Protecting myself against scammers


There are people and organisations out there - we call them pension scammers - who don’t have your best intentions at heart. There are certain things that you can do to avoid these fraudsters who are looking to exploit you and your pension savings. 

Who are pension scammers?

They’re anyone who wants to trick you out of your pension savings. They might make big promises about how much money they can make for you, but they’ll probably disappear with your hard-earned cash and leave you with a tax charge you’re not expecting.

It is illegal to ‘cold call’ about pensions, but even this won’t stop some of them who might still call. So be very alert if you receive a letter, email or even somebody calling at your home – don’t speak to them. And if somebody ‘cold calls’ you about your pension, put down the phone.

How to avoid scammers

Things to look out for include:

  • ‘Cold calling’ – a law came into force in early 2019 that bans cold calling about pensions.
  • If you receive a call about your pension, and it’s not from an organisation with whom you already have pension, simply hang up the phone.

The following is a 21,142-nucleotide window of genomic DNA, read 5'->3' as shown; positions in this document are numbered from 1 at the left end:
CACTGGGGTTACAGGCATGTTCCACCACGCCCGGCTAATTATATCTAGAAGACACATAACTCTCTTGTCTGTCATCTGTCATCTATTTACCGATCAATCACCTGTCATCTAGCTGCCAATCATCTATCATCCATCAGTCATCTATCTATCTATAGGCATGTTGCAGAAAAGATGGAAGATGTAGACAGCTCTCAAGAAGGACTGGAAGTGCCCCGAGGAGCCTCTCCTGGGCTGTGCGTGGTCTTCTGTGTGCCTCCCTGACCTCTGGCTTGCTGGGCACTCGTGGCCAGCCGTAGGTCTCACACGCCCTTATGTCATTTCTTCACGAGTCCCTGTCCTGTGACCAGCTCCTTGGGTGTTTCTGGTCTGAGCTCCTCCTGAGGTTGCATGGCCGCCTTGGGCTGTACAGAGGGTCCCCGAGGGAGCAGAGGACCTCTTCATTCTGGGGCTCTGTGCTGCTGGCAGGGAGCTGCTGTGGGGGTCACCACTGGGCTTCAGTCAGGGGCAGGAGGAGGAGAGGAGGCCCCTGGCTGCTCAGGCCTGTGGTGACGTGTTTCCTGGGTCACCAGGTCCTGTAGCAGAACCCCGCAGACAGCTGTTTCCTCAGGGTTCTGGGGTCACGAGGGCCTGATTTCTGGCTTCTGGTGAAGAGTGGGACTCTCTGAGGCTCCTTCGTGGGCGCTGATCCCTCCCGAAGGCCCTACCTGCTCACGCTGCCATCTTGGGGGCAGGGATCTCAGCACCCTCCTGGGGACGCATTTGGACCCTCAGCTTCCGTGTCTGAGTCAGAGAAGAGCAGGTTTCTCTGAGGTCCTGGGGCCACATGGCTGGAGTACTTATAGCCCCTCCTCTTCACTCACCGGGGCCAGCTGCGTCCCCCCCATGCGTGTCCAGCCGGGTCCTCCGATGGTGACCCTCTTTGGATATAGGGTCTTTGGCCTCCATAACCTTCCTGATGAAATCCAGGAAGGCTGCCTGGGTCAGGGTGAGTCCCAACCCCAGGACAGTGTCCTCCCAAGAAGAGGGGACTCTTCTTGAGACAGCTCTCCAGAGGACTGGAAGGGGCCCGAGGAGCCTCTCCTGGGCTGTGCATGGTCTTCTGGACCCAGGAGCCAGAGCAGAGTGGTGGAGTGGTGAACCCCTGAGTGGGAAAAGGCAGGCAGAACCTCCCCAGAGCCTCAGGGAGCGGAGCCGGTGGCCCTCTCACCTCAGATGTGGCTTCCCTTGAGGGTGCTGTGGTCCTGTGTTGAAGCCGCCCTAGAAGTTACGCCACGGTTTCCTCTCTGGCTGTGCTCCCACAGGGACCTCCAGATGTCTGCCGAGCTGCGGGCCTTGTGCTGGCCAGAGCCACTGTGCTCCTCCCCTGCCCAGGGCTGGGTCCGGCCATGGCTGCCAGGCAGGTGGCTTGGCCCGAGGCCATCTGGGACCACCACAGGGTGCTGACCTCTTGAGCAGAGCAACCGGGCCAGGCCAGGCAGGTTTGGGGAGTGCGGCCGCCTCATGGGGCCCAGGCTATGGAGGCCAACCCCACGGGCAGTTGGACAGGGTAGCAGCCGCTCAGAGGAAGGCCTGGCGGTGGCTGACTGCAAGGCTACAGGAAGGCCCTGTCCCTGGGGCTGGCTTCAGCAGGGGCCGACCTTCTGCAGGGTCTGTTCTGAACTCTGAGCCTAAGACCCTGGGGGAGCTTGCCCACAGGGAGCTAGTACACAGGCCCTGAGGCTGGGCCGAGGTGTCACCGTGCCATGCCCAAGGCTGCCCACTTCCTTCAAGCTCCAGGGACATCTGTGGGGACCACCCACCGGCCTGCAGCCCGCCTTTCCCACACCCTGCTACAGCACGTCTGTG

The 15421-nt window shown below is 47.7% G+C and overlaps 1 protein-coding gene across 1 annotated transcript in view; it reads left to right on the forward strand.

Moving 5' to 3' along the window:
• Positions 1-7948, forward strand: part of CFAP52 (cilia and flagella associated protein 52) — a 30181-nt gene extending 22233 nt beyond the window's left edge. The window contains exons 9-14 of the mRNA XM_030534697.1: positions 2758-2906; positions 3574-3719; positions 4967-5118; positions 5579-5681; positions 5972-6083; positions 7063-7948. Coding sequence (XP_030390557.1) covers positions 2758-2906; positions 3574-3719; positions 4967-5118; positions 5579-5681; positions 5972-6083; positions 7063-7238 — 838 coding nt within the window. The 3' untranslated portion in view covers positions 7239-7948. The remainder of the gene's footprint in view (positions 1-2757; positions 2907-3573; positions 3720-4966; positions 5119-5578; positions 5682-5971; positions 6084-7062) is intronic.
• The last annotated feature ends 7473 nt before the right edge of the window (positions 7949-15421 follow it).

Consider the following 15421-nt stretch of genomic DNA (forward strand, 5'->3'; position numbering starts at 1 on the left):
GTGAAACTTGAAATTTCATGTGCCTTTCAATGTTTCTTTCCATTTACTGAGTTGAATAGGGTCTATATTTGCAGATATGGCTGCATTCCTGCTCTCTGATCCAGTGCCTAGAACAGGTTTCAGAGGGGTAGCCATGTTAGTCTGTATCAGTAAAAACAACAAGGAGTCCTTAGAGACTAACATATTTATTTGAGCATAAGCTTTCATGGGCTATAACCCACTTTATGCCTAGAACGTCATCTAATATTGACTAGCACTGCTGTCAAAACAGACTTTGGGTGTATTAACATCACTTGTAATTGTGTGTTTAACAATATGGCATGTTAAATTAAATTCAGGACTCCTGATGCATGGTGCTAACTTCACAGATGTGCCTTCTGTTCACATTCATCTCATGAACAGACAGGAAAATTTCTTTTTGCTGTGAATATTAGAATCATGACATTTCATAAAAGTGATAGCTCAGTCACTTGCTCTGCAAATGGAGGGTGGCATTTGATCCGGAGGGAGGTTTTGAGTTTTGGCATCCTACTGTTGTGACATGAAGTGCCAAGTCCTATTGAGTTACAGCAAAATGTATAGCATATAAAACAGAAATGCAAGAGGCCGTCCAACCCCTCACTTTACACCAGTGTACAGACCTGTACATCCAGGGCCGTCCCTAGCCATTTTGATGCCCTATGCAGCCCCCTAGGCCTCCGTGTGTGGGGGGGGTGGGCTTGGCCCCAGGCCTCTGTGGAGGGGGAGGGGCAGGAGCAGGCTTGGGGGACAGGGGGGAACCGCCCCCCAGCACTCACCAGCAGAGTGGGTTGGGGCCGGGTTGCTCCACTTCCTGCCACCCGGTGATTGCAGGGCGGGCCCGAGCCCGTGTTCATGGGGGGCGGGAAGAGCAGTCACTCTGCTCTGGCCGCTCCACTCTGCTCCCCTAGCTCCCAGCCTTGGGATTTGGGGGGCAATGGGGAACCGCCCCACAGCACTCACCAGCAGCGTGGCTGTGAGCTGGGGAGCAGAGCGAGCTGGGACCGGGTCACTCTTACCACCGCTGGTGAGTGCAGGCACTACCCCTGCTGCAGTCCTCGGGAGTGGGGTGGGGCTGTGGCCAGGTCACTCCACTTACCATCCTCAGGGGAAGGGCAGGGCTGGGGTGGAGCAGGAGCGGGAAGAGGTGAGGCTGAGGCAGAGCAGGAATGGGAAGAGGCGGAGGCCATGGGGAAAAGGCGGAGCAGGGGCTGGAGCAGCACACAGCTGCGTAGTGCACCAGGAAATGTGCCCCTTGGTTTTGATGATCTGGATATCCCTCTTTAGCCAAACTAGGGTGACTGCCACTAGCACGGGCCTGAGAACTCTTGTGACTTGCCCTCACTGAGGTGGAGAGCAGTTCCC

• Beware of firms that write or e mail offering ‘to review your pensions’ or ‘pension liberation’.
  • Offers of free pensions advice or a free pension review that are probably too good to be true.
  • If someone is rushing you into a decision. A good adviser would never do this so the best thing to do here is to walk away.
  • If they are encouraging you to take a large lump sum without explaining how this will affect the tax that you pay.
  • If they are using words such as 'loophole', 'opportunity' or 'pension liberation'.
  • If they keep calling and try to keep you on the phone for as long as possible.
  • If they promise an offer that is exclusive to you and tell you not to tell anyone else.

You can find more information about scammers and how to avoid them here:

FCA Scamsmart

Gov.UK pension cold calling banned

TPAS avoiding scams